14. Alternative fungicides for the leather industry: application in various processes

    OpenAIRE

    Cuadros Domènech, Sara; Manresa Presas, Mª Angels; Font Vallès, Joaquim; Puig Vidal, Rita; Marsal Monge, Agustí

    2012-01-01

    Increasingly stringent environmental legislation and indispensable use of fungicides in the tanning industry obliges tanners to adapt their processes to alternative technologies with lower environmental impact, including the search for new fungicide systems that comply with those rules. The fungicidal capacities of alternative compounds diiodomethyl p-tolylsulfone (DIMPTS), 3-iodo- 2-propynyl N-butylcarbamate (IPBC) and thiabendazole / 2-thiazol-4-yl-1H-benzo imidazole(TBZ) were compared t...

  15. Recent Trends in Studies on Botanical Fungicides in Agriculture

    Directory of Open Access Journals (Sweden)

    Mi-Young Yoon

    2013-03-01

    Full Text Available Plants are attacked by various phytopathogenic fungi. For many years, synthetic fungicides have been used to control plant diseases. Although synthetic fungicides are highly effective, their repeated use has led to problems such as environmental pollution, development of resistance, and residual toxicity. This has prompted intensive research on the development of biopesticides, including botanical fungicides. To date, relatively few botanical fungicides have been registered and commercialized. However, many scientists have reported isolation and characterization of a variety of antifungal plant derivatives. Here, we present a survey of a wide range of reported plant-derived antifungal metabolites.

  16. Stemphylium Leaf Blight of Garlic (Allium sativum in Spain: Taxonomy and In Vitro Fungicide Response

    Directory of Open Access Journals (Sweden)

    Laura Gálvez

    2016-10-01

    Full Text Available The most serious aerial disease of garlic is leaf blight caused by Stemphylium spp. Geographical variation in the causal agent of this disease is indicated. Stemphylium vesicarium has been reported in Spain, whereas S. solani is the most prevalent species recorded in China. In this study, Stemphylium isolates were obtained from symptomatic garlic plants sampled from the main Spanish production areas. Sequence data for the ITS1–5.8S–ITS2 region enabled assignation of the isolates to the Pleospora herbarum complex and clearly distinguished the isolates from S. solani. Conidial morphology of the isolates corresponded to that of S. vesicarium and clearly discriminated them from S. alfalfae and S. herbarum on the basis of the size and septation pattern of mature conidia. Conidial morphology as well as conidial length, width and length:width ratio also allowed the Spanish isolates to be distinguished from S. botryosum and S. herbarum. Control of leaf blight of garlic is not well established. Few studies are available regarding the effectiveness of chemical treatments to reduce Stemphylium spp. incidence on garlic. The effectiveness of nine fungicides of different chemical groups to reduce Stemphylium mycelial growth in vitro was tested. Boscalid + pyraclostrobin (group name, succinate dehydrogenase inhibitors + quinone outside inhibitors, iprodione (dicar-boximide, and prochloraz (demethylation inhibitors were highly effective at reducing mycelial growth in S. vesicarium with EC₅₀ values less than 5 ppm. In general, the effectiveness of the fungicide was enhanced with increasing dosage.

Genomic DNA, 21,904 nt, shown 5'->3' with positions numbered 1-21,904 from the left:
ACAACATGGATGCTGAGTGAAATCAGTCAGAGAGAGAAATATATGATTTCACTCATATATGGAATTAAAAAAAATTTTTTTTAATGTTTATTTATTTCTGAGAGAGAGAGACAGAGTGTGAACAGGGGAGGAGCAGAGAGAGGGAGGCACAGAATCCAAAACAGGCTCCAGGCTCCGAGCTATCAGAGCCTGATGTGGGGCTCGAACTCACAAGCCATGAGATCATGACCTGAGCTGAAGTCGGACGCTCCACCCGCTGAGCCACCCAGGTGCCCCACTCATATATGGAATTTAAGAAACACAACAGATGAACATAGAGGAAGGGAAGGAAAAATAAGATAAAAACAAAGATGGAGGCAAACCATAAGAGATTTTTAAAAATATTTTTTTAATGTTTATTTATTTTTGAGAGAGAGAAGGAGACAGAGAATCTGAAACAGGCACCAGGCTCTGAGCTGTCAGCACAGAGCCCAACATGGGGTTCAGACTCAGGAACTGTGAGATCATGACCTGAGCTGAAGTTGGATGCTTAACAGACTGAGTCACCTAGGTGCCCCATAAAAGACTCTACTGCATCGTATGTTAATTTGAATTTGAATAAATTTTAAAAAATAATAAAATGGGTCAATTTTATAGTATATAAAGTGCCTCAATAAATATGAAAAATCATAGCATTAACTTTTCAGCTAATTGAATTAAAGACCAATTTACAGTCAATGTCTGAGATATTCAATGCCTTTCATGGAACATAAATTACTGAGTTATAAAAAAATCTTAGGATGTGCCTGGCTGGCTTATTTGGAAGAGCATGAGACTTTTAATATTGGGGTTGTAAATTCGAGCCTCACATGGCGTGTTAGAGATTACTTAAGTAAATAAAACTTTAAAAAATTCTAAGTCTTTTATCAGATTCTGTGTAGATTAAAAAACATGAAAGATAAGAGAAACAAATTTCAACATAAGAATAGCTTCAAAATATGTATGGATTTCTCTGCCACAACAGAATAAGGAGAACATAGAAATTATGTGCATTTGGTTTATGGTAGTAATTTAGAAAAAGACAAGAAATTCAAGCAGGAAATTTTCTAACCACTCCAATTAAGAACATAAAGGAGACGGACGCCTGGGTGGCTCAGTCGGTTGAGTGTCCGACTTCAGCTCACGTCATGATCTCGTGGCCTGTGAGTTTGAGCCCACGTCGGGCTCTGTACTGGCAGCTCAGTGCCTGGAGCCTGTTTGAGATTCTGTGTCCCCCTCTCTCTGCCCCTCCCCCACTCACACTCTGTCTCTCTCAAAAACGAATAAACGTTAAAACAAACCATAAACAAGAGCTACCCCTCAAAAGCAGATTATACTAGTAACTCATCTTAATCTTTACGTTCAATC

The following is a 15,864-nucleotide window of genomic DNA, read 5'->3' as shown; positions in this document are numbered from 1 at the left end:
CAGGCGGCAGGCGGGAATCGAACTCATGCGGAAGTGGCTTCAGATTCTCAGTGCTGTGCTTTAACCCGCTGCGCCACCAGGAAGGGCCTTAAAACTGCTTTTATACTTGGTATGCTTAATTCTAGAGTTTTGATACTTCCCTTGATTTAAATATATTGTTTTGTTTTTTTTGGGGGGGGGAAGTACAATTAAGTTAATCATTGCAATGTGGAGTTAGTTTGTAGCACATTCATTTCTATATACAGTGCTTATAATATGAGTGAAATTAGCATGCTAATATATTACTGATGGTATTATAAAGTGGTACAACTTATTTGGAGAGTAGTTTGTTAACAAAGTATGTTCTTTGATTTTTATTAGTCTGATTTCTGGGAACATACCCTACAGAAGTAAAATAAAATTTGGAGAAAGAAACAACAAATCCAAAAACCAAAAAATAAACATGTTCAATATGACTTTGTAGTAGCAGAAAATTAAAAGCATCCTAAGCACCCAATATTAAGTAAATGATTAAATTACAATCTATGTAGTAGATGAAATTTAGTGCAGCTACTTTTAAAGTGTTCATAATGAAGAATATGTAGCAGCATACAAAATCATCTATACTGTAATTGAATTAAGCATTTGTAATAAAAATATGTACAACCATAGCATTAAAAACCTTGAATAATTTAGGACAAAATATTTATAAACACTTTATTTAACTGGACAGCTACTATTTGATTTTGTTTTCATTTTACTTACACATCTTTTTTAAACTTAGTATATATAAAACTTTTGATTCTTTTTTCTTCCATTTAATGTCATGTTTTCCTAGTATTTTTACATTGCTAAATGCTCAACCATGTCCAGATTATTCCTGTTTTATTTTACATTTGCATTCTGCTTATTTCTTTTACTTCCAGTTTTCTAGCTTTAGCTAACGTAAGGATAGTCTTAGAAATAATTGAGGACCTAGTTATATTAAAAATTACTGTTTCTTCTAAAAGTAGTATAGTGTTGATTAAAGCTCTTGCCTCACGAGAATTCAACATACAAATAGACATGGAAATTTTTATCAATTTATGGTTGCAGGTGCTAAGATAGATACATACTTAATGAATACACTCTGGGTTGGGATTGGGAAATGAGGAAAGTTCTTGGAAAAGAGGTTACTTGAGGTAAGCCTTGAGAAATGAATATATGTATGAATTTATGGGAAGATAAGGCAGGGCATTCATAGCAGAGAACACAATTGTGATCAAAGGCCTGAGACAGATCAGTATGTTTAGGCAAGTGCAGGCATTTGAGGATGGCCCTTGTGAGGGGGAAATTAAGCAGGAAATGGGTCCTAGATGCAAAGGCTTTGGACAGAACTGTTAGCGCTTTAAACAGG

17. Biological characterization of fenpicoxamid, a new fungicide with utility in cereals and other crops.

    Science.gov (United States)

    Owen, W John; Yao, Chenglin; Myung, Kyung; Kemmitt, Greg; Leader, Andrew; Meyer, Kevin G; Bowling, Andrew J; Slanec, Thomas; Kramer, Vincent J

    2017-10-01

    The development of novel highly efficacious fungicides that lack cross-resistance is extremely desirable. Fenpicoxamid (Inatreq™ active) possesses these characteristics and is a member of a novel picolinamide class of fungicides derived from the antifungal natural product UK-2A. Fenpicoxamid strongly inhibited in vitro growth of several ascomycete fungi, including Zymoseptoria tritici (EC 50 , 0.051 mg L -1 ). Fenpicoxamid is converted by Z. tritici to UK-2A, a 15-fold stronger inhibitor of Z. tritici growth (EC 50 , 0.0033 mg L -1 ). Strong fungicidal activity of fenpicoxamid against driver cereal diseases was confirmed in greenhouse tests, where activity on Z. tritici and Puccinia triticina matched that of fluxapyroxad. Due to its novel target site (Q i site of the respiratory cyt bc1 complex) for the cereals market, fenpicoxamid is not cross-resistant to Z. tritici isolates resistant to strobilurin and/or azole fungicides. Across multiple European field trials Z. tritici was strongly controlled (mean, 82%) by 100 g as ha -1 applications of fenpicoxamid, which demonstrated excellent residual activity. The novel chemistry and biochemical target site of fenpicoxamid as well as its lack of cross-resistance and strong efficacy against Z. tritici and other pathogens highlight the importance of fenpicoxamid as a new tool for controlling plant pathogenic fungi. © 2017 The Authors. Pest Management Science published by John Wiley & Sons Ltd on behalf of Society of Chemical Industry. © 2017 The Authors. Pest Management Science published by John Wiley & Sons Ltd on behalf of Society of Chemical Industry.